Many successful early stage companies focus all of their time and effort on product adoption and monetization. Ultimately, it is the right thing to do. After all, if you don’t have a minimally viable product or platform, you really don’t have much of a business.
Once you have product traction, having the right foundation in place can differentiate you from your competition, as does your ability to execute. As a company matures, there is an innate need to build out a platform to support growth and create a framework for success. Many companies view this as a dreaded, but necessary investment in overhead and/or G&A. We had a similar view here at Kurtosys but, if done correctly, the right investments can fundamentally change the trajectory of a business.
Upward progress and looking ahead
At Kurtosys, we have scaled our business by 80 – 90% per year since 2012. We have created a great platform that solves significant business problems, and we have successfully monetized our platform. Our challenge was that we didn’t have a great deal of financial insight into the key drivers of the business. Realizing this gap, the company embarked upon its journey to hire its first CFO, and as a result, I joined in September 2014.
I believe that truly great organizations are built around not only financial reporting against meaningful financial metrics, but by taking those metrics and insights to implement operational changes. In order to move down this path, the first step for Kurtosys was to develop meaningful financial reports that the management team and employees could use to manage the business. The finance team began by developing and distributing reports that identified performance by operating unit and that provided visibility into profitability by product, by project and by customer.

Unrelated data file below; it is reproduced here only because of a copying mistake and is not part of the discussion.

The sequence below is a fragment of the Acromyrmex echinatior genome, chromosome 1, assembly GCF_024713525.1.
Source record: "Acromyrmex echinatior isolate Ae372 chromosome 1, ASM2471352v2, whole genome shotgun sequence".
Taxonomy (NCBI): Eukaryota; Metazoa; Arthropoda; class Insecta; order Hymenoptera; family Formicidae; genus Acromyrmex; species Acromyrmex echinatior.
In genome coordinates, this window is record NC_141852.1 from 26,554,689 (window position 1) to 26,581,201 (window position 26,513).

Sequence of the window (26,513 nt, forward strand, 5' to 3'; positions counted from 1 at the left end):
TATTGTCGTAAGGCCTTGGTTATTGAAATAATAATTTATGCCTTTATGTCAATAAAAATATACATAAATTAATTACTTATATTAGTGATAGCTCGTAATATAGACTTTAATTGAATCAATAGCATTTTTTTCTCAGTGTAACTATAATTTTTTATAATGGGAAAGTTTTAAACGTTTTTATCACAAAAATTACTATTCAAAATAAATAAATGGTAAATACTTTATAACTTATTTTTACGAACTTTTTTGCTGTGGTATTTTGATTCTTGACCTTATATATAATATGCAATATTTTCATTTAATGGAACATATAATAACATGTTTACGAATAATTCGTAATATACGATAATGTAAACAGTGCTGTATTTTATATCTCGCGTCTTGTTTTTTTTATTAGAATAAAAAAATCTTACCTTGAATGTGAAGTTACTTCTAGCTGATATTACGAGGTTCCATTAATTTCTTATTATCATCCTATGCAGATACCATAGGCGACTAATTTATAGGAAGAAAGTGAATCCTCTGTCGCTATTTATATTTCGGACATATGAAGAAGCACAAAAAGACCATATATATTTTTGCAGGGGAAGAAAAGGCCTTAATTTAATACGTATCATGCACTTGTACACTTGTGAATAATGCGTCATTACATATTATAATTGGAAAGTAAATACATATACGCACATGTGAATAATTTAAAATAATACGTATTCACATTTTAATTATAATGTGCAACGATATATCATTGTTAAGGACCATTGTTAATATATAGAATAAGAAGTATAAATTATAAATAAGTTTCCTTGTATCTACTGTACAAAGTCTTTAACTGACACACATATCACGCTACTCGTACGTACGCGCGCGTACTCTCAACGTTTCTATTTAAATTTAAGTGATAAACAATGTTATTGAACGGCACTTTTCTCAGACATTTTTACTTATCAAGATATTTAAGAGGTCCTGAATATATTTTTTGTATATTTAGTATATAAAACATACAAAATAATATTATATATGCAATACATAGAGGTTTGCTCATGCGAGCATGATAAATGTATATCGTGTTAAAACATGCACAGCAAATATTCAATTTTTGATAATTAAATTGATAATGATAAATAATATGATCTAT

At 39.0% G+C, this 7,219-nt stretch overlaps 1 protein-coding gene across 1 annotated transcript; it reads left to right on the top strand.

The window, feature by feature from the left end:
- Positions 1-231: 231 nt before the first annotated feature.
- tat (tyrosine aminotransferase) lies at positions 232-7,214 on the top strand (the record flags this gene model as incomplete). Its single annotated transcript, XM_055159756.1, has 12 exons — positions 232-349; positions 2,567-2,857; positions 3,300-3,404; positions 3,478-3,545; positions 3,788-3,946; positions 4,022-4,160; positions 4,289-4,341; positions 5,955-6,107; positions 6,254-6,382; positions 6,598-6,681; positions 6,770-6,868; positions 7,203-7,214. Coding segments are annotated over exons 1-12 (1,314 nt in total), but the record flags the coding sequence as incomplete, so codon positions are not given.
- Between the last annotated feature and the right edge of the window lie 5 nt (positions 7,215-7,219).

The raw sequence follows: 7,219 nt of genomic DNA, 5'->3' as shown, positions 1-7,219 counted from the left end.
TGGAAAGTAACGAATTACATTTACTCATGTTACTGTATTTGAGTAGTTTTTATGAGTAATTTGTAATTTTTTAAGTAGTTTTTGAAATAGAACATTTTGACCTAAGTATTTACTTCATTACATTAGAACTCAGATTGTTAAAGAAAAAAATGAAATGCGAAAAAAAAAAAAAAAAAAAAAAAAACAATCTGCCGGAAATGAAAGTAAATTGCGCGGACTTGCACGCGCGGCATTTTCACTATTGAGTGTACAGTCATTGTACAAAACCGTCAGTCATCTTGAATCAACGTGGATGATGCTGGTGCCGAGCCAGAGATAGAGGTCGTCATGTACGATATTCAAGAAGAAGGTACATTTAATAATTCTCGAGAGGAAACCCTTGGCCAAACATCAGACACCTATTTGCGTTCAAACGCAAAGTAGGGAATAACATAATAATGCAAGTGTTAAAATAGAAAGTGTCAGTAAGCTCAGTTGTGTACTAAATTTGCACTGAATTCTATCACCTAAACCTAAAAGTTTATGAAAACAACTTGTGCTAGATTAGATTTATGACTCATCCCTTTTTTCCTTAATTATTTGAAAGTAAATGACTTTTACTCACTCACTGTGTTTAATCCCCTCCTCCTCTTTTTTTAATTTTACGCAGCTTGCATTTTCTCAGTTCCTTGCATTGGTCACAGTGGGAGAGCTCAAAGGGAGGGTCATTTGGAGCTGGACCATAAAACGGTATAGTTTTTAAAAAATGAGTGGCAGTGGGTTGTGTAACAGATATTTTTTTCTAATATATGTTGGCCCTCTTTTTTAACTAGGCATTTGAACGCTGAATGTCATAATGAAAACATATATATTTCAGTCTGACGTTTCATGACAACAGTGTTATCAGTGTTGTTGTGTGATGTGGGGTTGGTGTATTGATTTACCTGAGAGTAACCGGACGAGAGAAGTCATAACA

Once we created these reports, we distributed them to all of our employees on a monthly basis, thereby creating an atmosphere of transparency that had not previously existed. These actions fundamentally changed the way that we operate as a business. We have created accountability within our management team, and we have given our employees the power to make changes. With real financial metrics, we could identify many of the ways that we needed to improve the business. We developed a plan, prioritized tasks and pushed forward.
Some of the changes we made to the business were easy to make — they ranged from consolidating server capacity to fundamental changes within our account management strategy. Some of the changes were really hard, took courage, time and the patience of our loyal clients. We worked through it together as a team and, as a result, we expanded our recurring gross margin % by 2,500 basis points in nine months.
A little investment in G&A can go a long way! Now we are working on a plan to continue to expand our margins, reinvest in the business and, of course, provide the best possible service to our clients.